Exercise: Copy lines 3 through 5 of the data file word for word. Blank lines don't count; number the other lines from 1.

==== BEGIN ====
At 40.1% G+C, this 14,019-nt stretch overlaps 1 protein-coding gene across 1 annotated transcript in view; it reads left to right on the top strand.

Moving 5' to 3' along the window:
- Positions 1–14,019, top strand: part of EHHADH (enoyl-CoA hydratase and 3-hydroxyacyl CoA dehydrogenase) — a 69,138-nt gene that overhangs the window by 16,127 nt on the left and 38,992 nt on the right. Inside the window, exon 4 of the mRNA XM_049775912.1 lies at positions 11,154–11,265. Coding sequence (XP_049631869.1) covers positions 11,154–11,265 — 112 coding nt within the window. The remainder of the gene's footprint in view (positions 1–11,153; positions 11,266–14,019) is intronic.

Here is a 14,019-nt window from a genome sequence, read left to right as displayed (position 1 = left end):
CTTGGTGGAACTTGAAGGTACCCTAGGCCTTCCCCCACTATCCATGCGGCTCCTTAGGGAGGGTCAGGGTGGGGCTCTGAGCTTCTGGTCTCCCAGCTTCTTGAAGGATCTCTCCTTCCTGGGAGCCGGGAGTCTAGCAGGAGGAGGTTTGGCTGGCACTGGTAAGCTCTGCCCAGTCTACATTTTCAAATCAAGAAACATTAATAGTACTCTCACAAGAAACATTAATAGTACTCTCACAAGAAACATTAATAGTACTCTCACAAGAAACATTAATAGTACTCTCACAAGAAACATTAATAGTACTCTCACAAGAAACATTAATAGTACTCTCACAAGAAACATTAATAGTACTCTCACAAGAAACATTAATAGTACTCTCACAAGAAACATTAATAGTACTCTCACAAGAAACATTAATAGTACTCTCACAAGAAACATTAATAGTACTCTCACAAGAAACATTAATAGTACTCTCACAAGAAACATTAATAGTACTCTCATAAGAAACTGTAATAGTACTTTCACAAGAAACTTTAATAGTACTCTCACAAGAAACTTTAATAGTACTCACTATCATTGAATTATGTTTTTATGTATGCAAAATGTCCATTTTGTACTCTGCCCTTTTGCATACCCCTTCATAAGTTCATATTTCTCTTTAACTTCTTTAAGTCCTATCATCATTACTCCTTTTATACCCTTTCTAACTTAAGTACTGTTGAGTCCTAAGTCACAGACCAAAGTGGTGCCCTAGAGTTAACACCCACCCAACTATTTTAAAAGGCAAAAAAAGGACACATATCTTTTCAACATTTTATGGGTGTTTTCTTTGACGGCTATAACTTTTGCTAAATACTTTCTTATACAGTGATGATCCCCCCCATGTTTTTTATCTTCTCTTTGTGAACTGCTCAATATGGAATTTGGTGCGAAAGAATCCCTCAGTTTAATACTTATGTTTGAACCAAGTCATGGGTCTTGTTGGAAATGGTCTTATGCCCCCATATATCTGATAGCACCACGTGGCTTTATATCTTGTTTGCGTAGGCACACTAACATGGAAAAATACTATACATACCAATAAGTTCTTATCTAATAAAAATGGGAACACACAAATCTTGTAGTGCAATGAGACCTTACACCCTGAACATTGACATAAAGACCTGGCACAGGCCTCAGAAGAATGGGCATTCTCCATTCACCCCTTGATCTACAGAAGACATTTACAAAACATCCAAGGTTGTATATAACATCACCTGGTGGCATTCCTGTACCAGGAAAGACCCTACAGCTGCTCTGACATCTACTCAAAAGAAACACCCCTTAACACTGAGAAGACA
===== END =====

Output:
- Positions 1–14,019, top strand: part of EHHADH (enoyl-CoA hydratase and 3-hydroxyacyl CoA dehydrogenase) — a 69,138-nt gene that overhangs the window by 16,127 nt on the left and 38,992 nt on the right. Inside the window, exon 4 of the mRNA XM_049775912.1 lies at positions 11,154–11,265. Coding sequence (XP_049631869.1) covers positions 11,154–11,265 — 112 coding nt within the window. The remainder of the gene's footprint in view (positions 1–11,153; positions 11,266–14,019) is intronic.

Here is a 14,019-nt window from a genome sequence, read left to right as displayed (position 1 = left end):
CTTGGTGGAACTTGAAGGTACCCTAGGCCTTCCCCCACTATCCATGCGGCTCCTTAGGGAGGGTCAGGGTGGGGCTCTGAGCTTCTGGTCTCCCAGCTTCTTGAAGGATCTCTCCTTCCTGGGAGCCGGGAGTCTAGCAGGAGGAGGTTTGGCTGGCACTGGTAAGCTCTGCCCAGTCTACATTTTCAAATCAAGAAACATTAATAGTACTCTCACAAGAAACATTAATAGTACTCTCACAAGAAACATTAATAGTACTCTCACAAGAAACATTAATAGTACTCTCACAAGAAACATTAATAGTACTCTCACAAGAAACATTAATAGTACTCTCACAAGAAACATTAATAGTACTCTCACAAGAAACATTAATAGTACTCTCACAAGAAACATTAATAGTACTCTCACAAGAAACATTAATAGTACTCTCACAAGAAACATTAATAGTACTCTCACAAGAAACATTAATAGTACTCTCACAAGAAACATTAATAGTACTCTCATAAGAAACTGTAATAGTACTTTCACAAGAAACTTTAATAGTACTCTCACAAGAAACTTTAATAGTACTCACTATCATTGAATTATGTTTTTATGTATGCAAAATGTCCATTTTGTACTCTGCCCTTTTGCATACCCCTTCATAAGTTCATATTTCTCTTTAACTTCTTTAAGTCCTATCATCATTACTCCTTTTATACCCTTTCTAACTTAAGTACTGTTGAGTCCTAAGTCACAGACCAAAGTGGTGCCCTAGAGTTAACACCCACCCAACTATTTTAAAAGGCAAAAAAAGGACACATATCTTTTCAACATTTTATGGGTGTTTTCTTTGACGGCTATAACTTTTGCTAAATACTTTCTTATACAGTGATGATCCCCCCCATGTTTTTTATCTTCTCTTTGTGAACTGCTCAATATGGAATTTGGTGCGAAAGAATCCCTCAGTTTAATACTTATGTTTGAACCAAGTCATGGGTCTTGTTGGAAATGGTCTTATGCCCCCATATATCTGATAGCACCACGTGGCTTTATATCTTGTTTGCGTAGGCACACTAACATGGAAAAATACTATACATACCAATAAGTTCTTATCTAATAAAAATGGGAACACACAAATCTTGTAGTGCAATGAGACCTTACACCCTGAACATTGACATAAAGACCTGGCACAGGCCTCAGAAGAATGGGCATTCTCCATTCACCCCTTGATCTACAGAAGACATTTACAAAACATCCAAGGTTGTATATAACATCACCTGGTGGCATTCCTGTACCAGGAAAGACCCTACAGCTGCTCTGACATCTACTCAAAAGAAACACCCCTTAACACTGAGAAGACA